(foot offset). This is what much current literature calls step length. It's
not an accurate measurement of the distance traveled by the foot over the
step, but is still very useful, since it varies with foot offset, but not
foot angle, pushoff angle or aberrations.
The vector representation
of L/Rline would be equivalent to stepline, except L/Rline also contains
the straddleline (which represents a perpendicular shift of the
stepoutline wrt the rearlegline, see Fig.7).
Pelvicstretch (PS)  Line from the rearpelvic joint to
the point of connection of the straddleline with an extension of the
rearlegline. This is only changed by real or apparent rotations at the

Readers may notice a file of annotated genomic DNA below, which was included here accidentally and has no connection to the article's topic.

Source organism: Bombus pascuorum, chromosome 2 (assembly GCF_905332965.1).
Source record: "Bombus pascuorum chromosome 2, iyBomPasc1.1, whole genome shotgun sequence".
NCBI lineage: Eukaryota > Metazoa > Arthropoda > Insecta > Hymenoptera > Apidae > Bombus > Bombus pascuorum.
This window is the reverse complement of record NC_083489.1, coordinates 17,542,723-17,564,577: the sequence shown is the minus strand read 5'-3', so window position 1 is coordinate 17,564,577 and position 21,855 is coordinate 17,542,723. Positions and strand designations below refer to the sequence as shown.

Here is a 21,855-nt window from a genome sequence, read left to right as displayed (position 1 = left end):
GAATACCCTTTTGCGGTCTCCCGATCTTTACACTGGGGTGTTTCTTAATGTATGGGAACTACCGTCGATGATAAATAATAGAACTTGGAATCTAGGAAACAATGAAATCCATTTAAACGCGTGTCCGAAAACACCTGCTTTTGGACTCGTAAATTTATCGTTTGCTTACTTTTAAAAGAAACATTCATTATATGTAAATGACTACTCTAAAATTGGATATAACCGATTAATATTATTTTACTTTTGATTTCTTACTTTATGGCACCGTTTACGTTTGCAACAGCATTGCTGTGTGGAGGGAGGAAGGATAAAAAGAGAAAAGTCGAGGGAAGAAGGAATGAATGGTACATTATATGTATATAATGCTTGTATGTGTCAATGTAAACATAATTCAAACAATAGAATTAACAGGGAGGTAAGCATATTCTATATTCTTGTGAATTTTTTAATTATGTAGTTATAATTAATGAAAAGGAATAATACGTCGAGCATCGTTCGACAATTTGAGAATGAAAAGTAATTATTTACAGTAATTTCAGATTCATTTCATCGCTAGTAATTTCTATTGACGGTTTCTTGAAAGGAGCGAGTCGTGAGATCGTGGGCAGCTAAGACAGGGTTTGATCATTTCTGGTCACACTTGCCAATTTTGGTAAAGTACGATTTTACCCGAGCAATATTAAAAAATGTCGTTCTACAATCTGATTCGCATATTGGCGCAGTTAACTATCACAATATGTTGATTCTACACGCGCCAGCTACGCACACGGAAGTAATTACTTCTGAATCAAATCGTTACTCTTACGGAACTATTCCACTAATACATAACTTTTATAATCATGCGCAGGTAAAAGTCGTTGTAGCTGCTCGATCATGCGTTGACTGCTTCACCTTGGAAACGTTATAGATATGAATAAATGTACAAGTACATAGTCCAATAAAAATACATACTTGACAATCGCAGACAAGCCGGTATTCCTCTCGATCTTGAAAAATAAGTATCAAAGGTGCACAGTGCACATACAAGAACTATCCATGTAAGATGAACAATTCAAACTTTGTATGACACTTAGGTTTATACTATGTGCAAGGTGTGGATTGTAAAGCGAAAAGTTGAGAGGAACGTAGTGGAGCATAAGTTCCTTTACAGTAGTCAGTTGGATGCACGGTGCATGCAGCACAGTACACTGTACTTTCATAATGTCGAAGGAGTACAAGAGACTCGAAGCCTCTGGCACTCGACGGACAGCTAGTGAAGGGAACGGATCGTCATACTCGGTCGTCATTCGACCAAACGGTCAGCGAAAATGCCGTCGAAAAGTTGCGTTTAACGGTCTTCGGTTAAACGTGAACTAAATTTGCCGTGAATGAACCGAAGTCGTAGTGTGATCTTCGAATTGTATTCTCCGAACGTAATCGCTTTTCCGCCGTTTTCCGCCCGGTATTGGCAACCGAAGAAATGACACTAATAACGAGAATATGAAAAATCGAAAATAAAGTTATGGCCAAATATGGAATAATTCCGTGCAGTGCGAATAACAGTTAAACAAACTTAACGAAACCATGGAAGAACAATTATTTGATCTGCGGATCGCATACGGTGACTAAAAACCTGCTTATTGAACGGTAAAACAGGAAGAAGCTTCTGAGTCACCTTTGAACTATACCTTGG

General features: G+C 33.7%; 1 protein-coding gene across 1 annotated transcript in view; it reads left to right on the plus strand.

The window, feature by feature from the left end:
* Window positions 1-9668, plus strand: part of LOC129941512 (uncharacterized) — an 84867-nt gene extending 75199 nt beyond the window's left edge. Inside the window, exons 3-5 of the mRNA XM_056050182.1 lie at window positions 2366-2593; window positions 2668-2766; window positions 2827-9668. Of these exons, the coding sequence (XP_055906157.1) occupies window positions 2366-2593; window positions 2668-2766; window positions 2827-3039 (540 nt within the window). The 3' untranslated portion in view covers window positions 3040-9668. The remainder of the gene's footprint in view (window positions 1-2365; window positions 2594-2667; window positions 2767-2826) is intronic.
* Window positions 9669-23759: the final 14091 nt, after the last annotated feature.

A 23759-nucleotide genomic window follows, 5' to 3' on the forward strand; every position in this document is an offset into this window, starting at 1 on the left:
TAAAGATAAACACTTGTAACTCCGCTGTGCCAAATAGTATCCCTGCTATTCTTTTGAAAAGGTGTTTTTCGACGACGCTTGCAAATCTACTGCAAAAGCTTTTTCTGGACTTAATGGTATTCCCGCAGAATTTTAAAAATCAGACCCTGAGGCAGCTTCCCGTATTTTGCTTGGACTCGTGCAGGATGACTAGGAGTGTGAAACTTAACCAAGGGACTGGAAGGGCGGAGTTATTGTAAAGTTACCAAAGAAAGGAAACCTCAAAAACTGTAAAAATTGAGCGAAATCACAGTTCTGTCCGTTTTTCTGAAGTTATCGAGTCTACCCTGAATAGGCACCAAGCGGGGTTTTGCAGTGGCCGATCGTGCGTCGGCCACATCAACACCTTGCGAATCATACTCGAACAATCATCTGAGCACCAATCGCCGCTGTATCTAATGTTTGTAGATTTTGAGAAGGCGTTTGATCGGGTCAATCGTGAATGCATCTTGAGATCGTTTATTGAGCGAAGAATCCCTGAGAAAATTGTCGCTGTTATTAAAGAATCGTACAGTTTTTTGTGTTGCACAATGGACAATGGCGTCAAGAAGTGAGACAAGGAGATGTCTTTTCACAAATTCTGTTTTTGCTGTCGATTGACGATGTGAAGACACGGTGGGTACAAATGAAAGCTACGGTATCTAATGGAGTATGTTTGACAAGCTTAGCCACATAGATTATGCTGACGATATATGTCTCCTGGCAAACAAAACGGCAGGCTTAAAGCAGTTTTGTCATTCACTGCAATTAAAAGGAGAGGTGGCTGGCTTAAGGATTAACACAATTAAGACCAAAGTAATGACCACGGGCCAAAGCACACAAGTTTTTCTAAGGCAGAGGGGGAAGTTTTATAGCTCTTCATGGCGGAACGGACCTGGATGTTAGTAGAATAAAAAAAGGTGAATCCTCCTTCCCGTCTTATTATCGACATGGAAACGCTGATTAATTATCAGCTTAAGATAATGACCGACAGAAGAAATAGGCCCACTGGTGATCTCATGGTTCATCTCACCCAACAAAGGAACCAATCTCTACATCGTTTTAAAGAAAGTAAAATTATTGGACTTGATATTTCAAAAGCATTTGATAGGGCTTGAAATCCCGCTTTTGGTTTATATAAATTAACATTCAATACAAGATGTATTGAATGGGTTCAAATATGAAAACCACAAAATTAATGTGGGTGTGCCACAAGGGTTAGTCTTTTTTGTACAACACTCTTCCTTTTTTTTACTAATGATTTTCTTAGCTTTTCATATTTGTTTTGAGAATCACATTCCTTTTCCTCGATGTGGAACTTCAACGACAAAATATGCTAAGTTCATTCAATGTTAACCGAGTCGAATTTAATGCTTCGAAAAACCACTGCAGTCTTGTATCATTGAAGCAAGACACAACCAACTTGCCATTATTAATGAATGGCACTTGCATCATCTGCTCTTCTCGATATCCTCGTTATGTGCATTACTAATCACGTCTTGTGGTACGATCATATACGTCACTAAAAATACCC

rearpelvic joint.
It can be + or , based on it's affect on
rearstretchline. Rearstretchline = pelvic stretch + rearlegline. For a
step with the left foot, CW rotation at the rearpelvic joint gives "+"
pelvicstretch and increases the rearstretchline, and CCW gives "", which
decreases rearstretchline.
Pelvicstretch and straddleline are the
sides of a right triangle, with the pelvisline as hypotenuse.
This is a fundamental parameter.
Pelvis direction  Arrow starting on the head dot, and
in the center of, and perpendicular to, the pelvisline. This is not a
vector and does not show a DOT, but shows the direction the front of the
pelvis is facing.
Within one step, pelvis direction can be changed by
aberrations, pushoff angle and/or real or apparent rotation at the
rearpelvic joint. Between steps, of course, it's potentially affected by
all 4 of the direction parameters, but none of the linear parameters (ie.
wrt direction, not location).